Newly Identified Sperm-Specific Protein Bolsters Prospects Of Male Contraceptive

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Janet Fang 05 Oct 2015, 16:39

Researchers have identified a sperm-specific protein, and by depleting this protein in mice, they’ve rendered the males infertile – but still quite capable of having sex. The findings, published in Science this week, could one day lead to a male contraceptive. 

Birth control pills for women have existed for decades, but what’s the male equivalent? Previous studies have found that a protein called calcineurin – which helps activate immune cells – also plays an important role in male fertility. However, the existence of multiple forms of the protein (called isoforms) in testes has made it difficult to figure out the function of each. But recently, researchers found evidence that calcineurin isoforms that contain a catalytic subunit called PPP3CC and a regulatory sub unit called PPP3R2 are only found in cells that form sperm. PPP3CC joins up with PPP3R2 to form the calcineurin complex during sperm production. 

So, Osaka University’s Masahito Ikawa and colleagues examined these sperm-specific calcineurin subunits in more detail. When they knocked out the gene for PPP3CC in male mice, this created a mutation in calcineurin that made the males infertile – though they were still able to copulate.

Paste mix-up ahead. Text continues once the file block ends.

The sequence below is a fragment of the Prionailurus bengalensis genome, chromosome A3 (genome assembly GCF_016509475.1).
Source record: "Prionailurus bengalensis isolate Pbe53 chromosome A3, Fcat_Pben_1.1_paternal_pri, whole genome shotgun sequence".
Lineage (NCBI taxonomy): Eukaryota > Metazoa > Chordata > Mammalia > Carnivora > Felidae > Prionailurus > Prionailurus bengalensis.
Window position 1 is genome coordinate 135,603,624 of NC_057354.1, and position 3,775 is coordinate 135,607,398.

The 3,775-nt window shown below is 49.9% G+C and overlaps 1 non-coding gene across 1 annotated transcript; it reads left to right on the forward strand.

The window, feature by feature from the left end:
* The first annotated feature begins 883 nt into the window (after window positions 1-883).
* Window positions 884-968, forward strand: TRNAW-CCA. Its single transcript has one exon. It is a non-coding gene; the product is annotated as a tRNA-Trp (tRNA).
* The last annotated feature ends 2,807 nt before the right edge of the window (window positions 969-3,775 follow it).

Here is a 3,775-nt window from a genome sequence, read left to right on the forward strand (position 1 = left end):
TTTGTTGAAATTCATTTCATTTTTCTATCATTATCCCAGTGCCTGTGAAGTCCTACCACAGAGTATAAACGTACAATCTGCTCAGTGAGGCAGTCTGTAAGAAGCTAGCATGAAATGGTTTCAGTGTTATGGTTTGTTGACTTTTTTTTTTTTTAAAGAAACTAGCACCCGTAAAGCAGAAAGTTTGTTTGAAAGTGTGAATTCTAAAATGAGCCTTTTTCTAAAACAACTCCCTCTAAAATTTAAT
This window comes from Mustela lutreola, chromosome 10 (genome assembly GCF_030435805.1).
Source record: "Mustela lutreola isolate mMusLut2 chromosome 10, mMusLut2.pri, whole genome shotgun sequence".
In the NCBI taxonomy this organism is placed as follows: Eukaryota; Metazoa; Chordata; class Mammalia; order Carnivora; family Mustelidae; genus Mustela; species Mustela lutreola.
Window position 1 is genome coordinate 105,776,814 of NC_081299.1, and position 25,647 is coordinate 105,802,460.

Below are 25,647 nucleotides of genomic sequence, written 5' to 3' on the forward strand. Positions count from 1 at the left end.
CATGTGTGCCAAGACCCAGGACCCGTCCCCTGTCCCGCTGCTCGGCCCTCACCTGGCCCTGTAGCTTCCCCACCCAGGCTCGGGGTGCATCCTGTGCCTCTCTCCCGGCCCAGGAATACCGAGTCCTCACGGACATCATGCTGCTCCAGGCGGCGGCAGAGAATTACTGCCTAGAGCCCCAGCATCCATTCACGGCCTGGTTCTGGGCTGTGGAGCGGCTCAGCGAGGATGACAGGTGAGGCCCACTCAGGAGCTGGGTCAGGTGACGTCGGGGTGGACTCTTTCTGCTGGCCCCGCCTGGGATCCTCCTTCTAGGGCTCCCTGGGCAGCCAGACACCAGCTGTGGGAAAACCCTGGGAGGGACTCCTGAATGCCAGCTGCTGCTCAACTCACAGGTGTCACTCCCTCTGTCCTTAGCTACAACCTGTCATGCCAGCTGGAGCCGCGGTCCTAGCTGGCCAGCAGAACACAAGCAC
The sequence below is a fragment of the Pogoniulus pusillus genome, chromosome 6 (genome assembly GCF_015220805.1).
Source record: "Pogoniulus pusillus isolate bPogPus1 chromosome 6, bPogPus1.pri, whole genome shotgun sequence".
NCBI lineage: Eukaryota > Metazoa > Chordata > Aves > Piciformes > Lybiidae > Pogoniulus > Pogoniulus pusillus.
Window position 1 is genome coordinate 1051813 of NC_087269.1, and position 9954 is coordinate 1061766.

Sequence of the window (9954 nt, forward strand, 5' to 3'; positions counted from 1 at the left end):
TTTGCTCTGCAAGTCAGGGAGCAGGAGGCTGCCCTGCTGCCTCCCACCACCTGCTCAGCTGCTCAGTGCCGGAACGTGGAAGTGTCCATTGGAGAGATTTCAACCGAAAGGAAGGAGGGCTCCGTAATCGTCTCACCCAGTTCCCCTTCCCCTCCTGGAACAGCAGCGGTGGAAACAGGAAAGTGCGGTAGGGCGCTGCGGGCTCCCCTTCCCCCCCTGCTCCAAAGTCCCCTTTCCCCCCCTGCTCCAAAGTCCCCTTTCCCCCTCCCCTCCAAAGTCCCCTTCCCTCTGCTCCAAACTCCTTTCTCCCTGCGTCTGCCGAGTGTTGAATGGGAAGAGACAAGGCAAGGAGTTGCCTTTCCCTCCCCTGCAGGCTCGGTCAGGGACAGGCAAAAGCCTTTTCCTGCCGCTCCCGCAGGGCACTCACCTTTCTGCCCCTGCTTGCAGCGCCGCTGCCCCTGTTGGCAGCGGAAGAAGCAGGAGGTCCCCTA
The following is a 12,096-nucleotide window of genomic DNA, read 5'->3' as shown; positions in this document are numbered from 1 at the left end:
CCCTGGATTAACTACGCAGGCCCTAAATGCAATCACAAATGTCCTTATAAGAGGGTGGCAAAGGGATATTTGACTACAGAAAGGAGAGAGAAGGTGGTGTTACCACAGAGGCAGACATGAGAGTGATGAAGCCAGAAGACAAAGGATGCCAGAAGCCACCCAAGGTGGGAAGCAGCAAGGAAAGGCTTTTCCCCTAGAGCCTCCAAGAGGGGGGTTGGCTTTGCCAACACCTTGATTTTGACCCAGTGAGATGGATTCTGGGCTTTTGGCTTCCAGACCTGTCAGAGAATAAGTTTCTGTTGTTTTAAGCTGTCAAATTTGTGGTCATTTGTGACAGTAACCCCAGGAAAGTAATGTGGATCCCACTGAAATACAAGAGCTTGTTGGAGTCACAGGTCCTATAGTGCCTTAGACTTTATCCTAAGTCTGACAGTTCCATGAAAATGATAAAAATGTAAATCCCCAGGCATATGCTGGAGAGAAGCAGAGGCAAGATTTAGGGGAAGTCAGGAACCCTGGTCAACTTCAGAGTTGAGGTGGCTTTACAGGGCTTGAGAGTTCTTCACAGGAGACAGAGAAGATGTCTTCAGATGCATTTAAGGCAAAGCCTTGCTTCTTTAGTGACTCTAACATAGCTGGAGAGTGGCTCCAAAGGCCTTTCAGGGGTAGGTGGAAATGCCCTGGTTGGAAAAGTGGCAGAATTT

Their PPP3CC-depleted sperm didn’t swim well and couldn’t penetrate the membrane that surrounds the egg. They weren’t able to fertilize eggs even with in vitro fertilization. Then, the team examined sperm motility using computer-assisted sperm analysis. Turns out, the midpiece that connects the head with the tail of sperm lacking PPP3CC don’t bend the way normal sperm do during a process called hyperactivation, which is required for penetrating the membrane surrounding the egg.

At least two kinds of immunosuppressant drugs, which are commonly used after organ transplants, are known to inhibit calcineurin. Treatment with these drugs for as little as four or five days also rendered the males infertile with inflexible midpieces of sperm. Using the drugs on mature, wild-type spermatozoa in vitro, however, did not affect sperm motility and midpiece flexibility. That means the protein is important for sperm that’s still developing, but not for those that have already matured. Importantly, fertility of the drugged male mice – as well as their sperm motility and midpiece flexibility – recovered a week after the researchers stopped administering the drug. 

This sperm-specific calcineurin complex is also found in humans, and perhaps one day, inhibiting sperm calcineurin could be used as a way to develop reversible male contraceptives.

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